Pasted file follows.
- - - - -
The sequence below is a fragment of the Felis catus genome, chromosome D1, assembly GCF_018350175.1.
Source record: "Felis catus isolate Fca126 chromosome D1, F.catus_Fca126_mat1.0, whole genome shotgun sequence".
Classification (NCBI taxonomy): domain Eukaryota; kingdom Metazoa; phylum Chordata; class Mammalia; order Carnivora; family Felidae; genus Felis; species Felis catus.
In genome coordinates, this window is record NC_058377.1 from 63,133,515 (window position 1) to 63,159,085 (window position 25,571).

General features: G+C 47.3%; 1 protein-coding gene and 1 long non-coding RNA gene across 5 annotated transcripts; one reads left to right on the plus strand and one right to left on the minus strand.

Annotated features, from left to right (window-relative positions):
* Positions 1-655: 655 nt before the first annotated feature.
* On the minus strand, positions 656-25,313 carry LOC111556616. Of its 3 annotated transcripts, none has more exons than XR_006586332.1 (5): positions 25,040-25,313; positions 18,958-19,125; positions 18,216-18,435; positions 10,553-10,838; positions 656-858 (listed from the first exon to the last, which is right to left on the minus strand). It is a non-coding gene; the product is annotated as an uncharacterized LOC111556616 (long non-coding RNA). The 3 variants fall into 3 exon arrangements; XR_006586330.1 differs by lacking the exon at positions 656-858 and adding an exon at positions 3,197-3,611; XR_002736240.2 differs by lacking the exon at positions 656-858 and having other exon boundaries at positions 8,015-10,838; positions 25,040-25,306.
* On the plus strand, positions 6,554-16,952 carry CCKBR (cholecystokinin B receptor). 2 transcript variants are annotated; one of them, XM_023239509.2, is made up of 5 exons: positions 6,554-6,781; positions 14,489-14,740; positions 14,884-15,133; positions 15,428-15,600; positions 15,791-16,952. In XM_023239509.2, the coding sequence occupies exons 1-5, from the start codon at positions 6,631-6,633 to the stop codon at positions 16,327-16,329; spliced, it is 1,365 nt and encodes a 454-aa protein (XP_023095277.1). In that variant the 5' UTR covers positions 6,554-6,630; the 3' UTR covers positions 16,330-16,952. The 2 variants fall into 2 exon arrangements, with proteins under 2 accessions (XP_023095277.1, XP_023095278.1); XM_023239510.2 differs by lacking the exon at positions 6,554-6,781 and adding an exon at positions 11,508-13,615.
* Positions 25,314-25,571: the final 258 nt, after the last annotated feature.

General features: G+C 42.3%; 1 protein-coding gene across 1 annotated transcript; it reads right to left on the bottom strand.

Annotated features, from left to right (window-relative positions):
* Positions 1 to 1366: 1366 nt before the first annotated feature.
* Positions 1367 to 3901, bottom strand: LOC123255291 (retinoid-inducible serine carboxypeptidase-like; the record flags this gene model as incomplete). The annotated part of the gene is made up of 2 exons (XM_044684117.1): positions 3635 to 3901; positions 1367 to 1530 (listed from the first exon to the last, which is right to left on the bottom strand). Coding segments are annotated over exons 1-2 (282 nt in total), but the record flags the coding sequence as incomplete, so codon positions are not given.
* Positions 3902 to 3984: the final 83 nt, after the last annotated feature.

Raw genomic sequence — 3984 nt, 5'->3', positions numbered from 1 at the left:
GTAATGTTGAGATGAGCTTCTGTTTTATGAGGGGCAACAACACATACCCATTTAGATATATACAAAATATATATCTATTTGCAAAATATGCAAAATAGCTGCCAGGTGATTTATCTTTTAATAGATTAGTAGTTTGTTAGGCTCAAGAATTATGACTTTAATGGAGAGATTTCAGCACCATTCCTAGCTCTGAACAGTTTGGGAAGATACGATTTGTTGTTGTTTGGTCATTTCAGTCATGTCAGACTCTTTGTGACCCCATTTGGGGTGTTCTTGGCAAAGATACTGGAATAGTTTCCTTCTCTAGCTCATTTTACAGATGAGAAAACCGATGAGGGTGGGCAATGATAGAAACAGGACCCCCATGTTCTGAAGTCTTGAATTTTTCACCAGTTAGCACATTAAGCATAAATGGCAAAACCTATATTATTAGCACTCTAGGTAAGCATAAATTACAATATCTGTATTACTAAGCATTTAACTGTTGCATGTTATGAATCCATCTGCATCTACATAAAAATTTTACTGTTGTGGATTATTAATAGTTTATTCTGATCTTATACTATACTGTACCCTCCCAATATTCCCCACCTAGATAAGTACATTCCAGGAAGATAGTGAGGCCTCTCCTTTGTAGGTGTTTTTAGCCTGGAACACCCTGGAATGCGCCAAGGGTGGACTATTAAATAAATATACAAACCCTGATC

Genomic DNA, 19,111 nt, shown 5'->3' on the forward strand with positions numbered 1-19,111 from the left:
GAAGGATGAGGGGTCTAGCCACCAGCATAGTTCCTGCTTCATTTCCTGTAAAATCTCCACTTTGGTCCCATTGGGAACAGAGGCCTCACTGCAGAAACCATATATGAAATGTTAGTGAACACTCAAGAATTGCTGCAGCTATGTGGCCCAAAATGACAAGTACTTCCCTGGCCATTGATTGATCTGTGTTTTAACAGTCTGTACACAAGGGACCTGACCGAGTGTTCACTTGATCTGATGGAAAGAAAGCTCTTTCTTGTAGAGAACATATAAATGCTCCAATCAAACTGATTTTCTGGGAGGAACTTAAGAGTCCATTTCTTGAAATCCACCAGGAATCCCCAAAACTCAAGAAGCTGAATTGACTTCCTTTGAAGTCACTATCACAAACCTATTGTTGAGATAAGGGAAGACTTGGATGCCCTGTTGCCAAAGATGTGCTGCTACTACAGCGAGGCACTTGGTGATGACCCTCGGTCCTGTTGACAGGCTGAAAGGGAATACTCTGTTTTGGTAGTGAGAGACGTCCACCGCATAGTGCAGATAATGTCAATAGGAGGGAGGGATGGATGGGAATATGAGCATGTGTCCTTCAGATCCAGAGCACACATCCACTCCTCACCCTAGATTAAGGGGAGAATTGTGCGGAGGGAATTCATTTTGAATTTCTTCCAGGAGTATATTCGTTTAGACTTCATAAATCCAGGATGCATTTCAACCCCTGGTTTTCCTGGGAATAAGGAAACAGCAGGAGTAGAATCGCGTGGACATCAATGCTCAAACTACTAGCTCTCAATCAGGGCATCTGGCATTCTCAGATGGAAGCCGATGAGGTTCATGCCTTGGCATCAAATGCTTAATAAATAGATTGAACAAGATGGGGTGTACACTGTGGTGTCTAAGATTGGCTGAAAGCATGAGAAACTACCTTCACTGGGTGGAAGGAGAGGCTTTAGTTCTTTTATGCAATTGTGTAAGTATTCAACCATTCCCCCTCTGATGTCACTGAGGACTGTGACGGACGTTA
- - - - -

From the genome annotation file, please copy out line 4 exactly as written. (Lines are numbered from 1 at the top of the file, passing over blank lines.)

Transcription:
In genome coordinates, this window is record NC_058377.1 from 63,133,515 (window position 1) to 63,159,085 (window position 25,571).